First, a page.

Under the Floorboards is a system-lite tabletop RPG published by Loot the Room that is inspired by stories, movies, and shows about little people living in a big people world, such as The Borrowers, The Littles, and The Secret World of Arrietty, to name a few.
Under the Floorboards uses a simple dice+stat system, combined with a basic three-phase story structure to set up a scenario that the players and gamemaster – or “Guiding Voice” – can collectively build a story from.
The game uses a simple 2d6 system. Characters are described in 8 abilities, and are built with point buying, or can be selected from a collection of premade Roles. Ability rolls are 2d6+Ability versus a target number. Success gives the player story control, while failure gives it to the Guided Voice. A Lucky ability allows players to roll to change the environment to their benefit, but it drops by a point every time it is successful.
The game has no system for combat or hit points, as it is expected that any sort of combat would be avoided by the little people. “Floorboard folk have no word for coward, because there is no shame in running away.”
This game would be a fantastic introduction to RPGs for kids, or for anyone who enjoys the genre. The system is simple and easy to grasp, and the story structure is an excellent method of giving new players some guidance when trying out an adventure game for the first time.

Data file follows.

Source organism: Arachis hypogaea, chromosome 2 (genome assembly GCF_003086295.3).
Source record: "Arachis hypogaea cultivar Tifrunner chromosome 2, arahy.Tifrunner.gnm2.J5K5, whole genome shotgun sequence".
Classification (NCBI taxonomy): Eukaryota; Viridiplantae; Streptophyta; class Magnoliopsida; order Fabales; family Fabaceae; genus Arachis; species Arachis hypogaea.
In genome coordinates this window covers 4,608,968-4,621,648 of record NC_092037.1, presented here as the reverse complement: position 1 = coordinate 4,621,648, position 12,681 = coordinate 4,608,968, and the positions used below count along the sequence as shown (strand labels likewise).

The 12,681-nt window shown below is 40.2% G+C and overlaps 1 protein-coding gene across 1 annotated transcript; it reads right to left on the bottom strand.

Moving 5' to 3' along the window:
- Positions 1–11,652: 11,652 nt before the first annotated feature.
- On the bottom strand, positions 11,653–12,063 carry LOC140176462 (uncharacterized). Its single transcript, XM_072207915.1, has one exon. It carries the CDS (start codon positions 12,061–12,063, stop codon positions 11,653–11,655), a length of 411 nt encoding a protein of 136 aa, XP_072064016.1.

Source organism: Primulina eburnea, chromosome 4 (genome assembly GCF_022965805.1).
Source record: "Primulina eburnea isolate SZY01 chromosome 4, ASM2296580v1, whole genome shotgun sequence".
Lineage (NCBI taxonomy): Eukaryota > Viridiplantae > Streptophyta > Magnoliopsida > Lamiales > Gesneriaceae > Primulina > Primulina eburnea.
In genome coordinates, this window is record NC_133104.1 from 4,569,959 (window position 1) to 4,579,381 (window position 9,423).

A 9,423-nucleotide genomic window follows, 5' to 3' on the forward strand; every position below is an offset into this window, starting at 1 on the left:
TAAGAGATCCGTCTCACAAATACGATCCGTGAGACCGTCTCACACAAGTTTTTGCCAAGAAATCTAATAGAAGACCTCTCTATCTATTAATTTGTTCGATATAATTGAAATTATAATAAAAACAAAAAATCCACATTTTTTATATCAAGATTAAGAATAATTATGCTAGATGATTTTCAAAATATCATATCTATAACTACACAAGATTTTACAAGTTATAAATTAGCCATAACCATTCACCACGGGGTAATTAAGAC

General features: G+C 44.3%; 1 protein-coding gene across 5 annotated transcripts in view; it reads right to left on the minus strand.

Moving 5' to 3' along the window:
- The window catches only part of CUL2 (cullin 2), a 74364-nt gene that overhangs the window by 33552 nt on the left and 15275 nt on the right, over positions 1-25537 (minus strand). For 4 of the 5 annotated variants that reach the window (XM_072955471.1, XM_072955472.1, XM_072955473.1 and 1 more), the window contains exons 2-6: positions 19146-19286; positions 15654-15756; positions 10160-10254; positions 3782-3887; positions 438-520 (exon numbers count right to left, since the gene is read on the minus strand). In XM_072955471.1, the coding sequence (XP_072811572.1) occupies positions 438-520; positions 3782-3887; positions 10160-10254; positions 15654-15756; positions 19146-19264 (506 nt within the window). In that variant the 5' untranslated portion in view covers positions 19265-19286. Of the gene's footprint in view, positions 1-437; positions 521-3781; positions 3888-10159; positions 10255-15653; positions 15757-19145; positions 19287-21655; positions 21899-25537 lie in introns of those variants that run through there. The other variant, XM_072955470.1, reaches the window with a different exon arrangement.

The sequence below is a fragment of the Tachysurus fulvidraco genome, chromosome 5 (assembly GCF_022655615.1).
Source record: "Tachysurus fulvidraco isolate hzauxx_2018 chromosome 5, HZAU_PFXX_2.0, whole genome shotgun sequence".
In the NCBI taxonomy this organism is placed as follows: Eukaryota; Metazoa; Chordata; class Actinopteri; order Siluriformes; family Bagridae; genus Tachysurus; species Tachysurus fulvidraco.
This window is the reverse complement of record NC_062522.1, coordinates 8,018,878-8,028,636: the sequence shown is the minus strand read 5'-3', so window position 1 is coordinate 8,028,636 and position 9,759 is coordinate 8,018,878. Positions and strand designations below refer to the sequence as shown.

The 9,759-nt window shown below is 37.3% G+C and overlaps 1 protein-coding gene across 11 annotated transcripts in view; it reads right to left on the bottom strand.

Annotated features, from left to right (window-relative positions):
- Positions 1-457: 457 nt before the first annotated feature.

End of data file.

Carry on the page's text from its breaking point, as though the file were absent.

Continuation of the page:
The writing is clear and well organized, and the majority of the PDF contains locations to explore, with lists of goals and complications related to each one – a wealth of options for potential scenarios, and something that really increases the replay ability.
I also really enjoyed the name table, for players having trouble coming up with a character name. It includes names like Stumble, Bucket, Percivie, and surnames like Underbed, Overmantle, and Chimney-Stack – this was an excellent addition that helps establish the feel and theme of the game.
Bonus point for gender inclusivity – there’s a space on the character sheet for gender pronouns. I’m always happy to see this, and happier to see it occurring more and more.
Overall a well-written and well organized product that captures the thematic elements very well, and would be an excellent choice for kids, a quick-prep one-shot, or a convention game.